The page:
Newsmaker: Richard Daffner
Notable: Daffner, who retired two months ago from Allegheny General Hospital, has just published the fourth edition of “Clinical Radiology, The Essentials.” The book's first edition was published in 1979. The 500-page book, which is used at the University of Pittsburgh's medical school, is a primer for medical students and medical residents and covers the entire field of diagnostic radiology. Matthew Hartman, a radiologist at AGH, is a co-author of the book and will update it for future editions. The new edition is the first that offers supplemental online content.
Residence: Mt. Lebanon
Family: Wife; Alva; sons, Marc and Scott.
Education: Daffner graduated from the Albany College of Pharmacy and earned a medical degree from the State University of New York at Buffalo, specializing in radiology.
Daffner, who worked and taught at AGH for 30 years, developed the book from a series of lectures he gave to medical students.
Quote: “I had a lecture series. Someone said it was pretty good and that I should write it down. I did. This particular edition represents an overhaul of the previous one. I think the book has gotten better over the years. A lot has changed with the science of radiology.”
TribLive commenting policy
You are solely responsible for your comments and by using TribLive.com you agree to our Terms of Service.
We moderate comments. Our goal is to provide substantive commentary for a general readership. By screening submissions, we provide a space where readers can share intelligent and informed commentary that enhances the quality of our news and information.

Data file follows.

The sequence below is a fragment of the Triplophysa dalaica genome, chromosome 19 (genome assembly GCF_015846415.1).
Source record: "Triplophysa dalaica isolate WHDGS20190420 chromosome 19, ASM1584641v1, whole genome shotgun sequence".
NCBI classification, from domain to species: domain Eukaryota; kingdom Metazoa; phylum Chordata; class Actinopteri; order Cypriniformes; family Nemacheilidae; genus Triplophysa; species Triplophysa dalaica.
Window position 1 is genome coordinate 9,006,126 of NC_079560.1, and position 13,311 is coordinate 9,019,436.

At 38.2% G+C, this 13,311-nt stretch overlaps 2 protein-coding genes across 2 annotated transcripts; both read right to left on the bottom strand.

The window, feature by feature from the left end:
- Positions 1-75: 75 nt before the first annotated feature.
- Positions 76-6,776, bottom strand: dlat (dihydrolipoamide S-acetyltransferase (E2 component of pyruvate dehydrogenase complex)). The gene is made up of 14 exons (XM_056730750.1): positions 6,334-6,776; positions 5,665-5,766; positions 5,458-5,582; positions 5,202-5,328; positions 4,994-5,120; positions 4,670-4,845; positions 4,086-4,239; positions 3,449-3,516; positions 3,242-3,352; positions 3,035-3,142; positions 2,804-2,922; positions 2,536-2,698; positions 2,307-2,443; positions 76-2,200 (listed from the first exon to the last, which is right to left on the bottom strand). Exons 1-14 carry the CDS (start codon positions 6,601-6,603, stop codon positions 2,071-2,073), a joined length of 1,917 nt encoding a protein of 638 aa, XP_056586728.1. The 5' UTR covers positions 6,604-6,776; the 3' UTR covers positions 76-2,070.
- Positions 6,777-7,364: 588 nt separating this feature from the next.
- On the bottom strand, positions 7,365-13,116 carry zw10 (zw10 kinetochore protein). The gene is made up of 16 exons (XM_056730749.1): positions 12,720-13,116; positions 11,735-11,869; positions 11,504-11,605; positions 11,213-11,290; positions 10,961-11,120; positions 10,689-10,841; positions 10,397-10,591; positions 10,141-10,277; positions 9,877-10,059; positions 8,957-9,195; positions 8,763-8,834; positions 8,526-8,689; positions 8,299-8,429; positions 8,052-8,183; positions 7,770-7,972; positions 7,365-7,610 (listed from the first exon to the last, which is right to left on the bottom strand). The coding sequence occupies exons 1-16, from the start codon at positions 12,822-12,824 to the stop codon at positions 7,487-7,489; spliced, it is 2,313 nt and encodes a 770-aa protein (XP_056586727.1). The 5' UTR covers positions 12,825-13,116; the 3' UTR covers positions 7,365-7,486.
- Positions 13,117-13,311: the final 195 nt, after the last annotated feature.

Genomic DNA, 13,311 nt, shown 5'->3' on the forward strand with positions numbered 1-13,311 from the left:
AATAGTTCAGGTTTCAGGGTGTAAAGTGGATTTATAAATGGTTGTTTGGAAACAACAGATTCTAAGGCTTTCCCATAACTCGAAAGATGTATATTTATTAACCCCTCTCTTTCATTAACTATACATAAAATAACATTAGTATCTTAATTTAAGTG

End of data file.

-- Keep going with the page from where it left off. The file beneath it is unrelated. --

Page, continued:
While most comments will be posted if they are on-topic and not abusive, moderating decisions are subjective. We will make them as carefully and consistently as we can. Because of the volume of reader comments, we cannot review individual moderation decisions with readers.
We value thoughtful comments representing a range of views that make their point quickly and politely. We make an effort to protect discussions from repeated comments â either by the same reader or different readers.
We follow the same standards for taste as the daily newspaper. A few things we won't tolerate: personal attacks, obscenity, vulgarity, profanity (including expletives and letters followed by dashes), commercial promotion, impersonations, incoherence, proselytizing and SHOUTING. Don't include URLs to Web sites.
We do not edit comments. They are either approved or deleted. We reserve the right to edit a comment that is quoted or excerpted in an article. In this case, we may fix spelling and punctuation.
We welcome strong opinions and criticism of our work, but we don't want comments to become bogged down with discussions of our policies and we will moderate accordingly.
We appreciate it when readers and people quoted in articles or blog posts point out errors of fact or emphasis and will investigate all assertions. But these suggestions should be sent via e-mail. To avoid distracting other readers, we won't publish comments that suggest a correction. Instead, corrections will be made in a blog post or in an article.